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Index to the Titles of Deity Analysis





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This Index to The Titles of Deity has been compiled to assist the reader to further his studies in the doctrine of God-manifestation. It will be found useful, not only in connection with the present work, but also in the study of Eureka, an exposition of the Apocalypse, by the author of Phanerosis. Eureka is a work which none of "the servants of God" should be without (see Rev. 1:3). Therein Dr. Thomas deals extensively with the subject of Deity in manifestation.

The Authorised Version has indiscriminately rendered many of the titles of Deity by the words "Lord" or "God." These words do not express the ideas conveyed in the name Yahweh, or the titles Eloah, Elohim, El, and so forth. By the use of this Index the student will be able to trace the places in his Bible where the different titles occur, and will thus be able to follow the reasoning of Dr. Thomas and other writers upon this subject more easily.

Much of the information contained in the following pages has previously appeared from time to time in Logos. It has been culled from various sources, mainly the writings of Dr. Thomas, and from lexicons and concordances. It is issued without any pretensions to scholarship on the part of the compiler, who claims no real knowledge of the original languages.

What Is In A Name?

Names in the Bible are of far greater significance than is the case in modern usage. Now they are but convenient labels to discriminate one person or place from another; but in Scripture they are used to describe the person or place so named. They designated the calling, hopes, or character of the ones possessing them, and frequently names of individuals were altered in accordance with the changed circumstances of their lives. Thus we know Saul also as Paul, Jacob as Israel, Abram as Abraham, and so forth. In each case, these altered names tell us a little more about the one concerned. When Naomi returned from the land of Moab, bereft of her husband and sons, and in great poverty, she told the women of Bethlehem who greeted her with joy: "Call me not Naomi (i.e. 'pleasant'), but call me Mara (i.e. 'Bitter')." When Abigail met David in an attempt to divert his anger against her boorish husband, she told the King: "Nabal (i.e. 'fool') is his name, and folly is his nature" (1 Sam. 25:25). When Joshua indicted the man who had brought disgrace and defeat to Israel, he asked: "Why hast thou troubled Israel?" and he called him Achan (i.e. 'troubler') -- Josh. 7:25-26.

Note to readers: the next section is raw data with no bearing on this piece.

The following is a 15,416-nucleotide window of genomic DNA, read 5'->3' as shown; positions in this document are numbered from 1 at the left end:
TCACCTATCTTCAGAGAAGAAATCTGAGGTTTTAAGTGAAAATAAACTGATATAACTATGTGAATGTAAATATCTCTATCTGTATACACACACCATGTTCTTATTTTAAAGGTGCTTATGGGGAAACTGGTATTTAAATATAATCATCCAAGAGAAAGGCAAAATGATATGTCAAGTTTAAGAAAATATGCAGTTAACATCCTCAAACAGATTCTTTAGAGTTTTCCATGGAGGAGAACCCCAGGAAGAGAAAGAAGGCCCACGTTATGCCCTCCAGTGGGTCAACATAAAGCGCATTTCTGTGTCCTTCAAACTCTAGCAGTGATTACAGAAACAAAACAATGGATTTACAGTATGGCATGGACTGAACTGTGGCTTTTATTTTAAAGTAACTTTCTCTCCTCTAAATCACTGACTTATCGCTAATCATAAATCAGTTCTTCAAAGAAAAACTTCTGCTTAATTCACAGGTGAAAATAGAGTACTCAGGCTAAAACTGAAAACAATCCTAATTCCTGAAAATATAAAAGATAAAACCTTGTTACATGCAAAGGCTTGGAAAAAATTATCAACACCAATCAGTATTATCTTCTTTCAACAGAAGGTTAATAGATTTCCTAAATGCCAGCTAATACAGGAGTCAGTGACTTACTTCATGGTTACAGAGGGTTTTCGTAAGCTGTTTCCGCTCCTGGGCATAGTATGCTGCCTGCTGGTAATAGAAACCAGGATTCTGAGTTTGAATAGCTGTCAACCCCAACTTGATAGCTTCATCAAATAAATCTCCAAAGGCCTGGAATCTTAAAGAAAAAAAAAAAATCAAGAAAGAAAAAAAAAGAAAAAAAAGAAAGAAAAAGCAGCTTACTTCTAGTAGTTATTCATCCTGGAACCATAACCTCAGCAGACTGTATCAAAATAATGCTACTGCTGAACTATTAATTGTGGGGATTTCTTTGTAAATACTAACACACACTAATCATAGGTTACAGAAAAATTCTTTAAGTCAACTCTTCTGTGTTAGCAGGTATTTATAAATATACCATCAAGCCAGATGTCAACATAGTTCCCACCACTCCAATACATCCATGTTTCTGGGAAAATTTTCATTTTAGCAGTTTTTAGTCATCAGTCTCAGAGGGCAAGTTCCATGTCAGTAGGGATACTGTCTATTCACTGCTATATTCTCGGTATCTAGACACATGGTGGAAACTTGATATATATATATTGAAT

The study of names has even greater force when considered in relation to God. The names and titles that He has selected to describe and reveal Himself to man, are of outstanding importance if we would truly seek to "know" Him. Nowhere in the


Bible is there provided a description of God. On the contrary, He is said to dwell in "unapproachable light whom no man hath seen nor can see" (1 Tim. 6:16). But everywhere, on every page of the Bible, there is found the impress of His character and purpose. It is stamped in His labours on behalf of Israel in which He is revealed as a Father, a Master, a Redeemer or an Avenger as the case may be. It is shown in the Divine attributes which were proclaimed to Moses in the declaration of the Name to him (Exod. 34:6-7). It is revealed in the history of Israel and the nations as they experience either the mercy, love and forgiveness of Yahweh, or else His wrath.

It is possible for us to overlook this feature of the Divine revelation, and view the Bible as a glorified history book. The Bible is not history, either sacred or profane, but a revelation of the character and purpose of its Author. The incidents recorded therein are selected to reveal both. Whether they show Him as educating and protecting Israel, or giving the nation over to judgment and punishment, they have been set down not merely to record the facts, but as exhibiting facets of the Divine character. And the names and titles of God give point and force to this truth. He has selected words and applied them to Himself, and by so doing, has charged them with power. They become transformed with new meaning as they are considered in relation to His will and purpose, and the circumstances under which they were selected. Any of the names and titles of God can, and should, be studied from that standpoint. When this is done, we will come to "know" the only true God better, and will be drawn more towards Him.

The Psalmist looked to the time when the Divine Name will be magnified throughout the earth (Ps. 8:1), and when His people shall rejoice at all time in His name (Ps. 89:15-16). In anticipation of this glorious future, Isaiah declared: "Thy memorial name is the desire of our soul" (Isa. 26:8). The prophetic significance of the memorial name of Yahweh is expounded in the pages of Phanerosis.


The study of the names and titles of Deity is most fascinating. It not only assists us to "know" God more fully, but in addition makes the Bible itself more meaningful.

In Phanerosis, Dr. Thomas states that the words "Lord" and "God" have been used indiscriminately in translating various Hebrew terms, and it is extremely helpful to the better understanding of the theme of God manifestation, to be able to determine where these different titles occur. This can be done by marking each with a distinguishing colour. For example, you may elect to colour in red pencil the word "God" wherever it is El in the original; and blue where the word Eloah occurs. In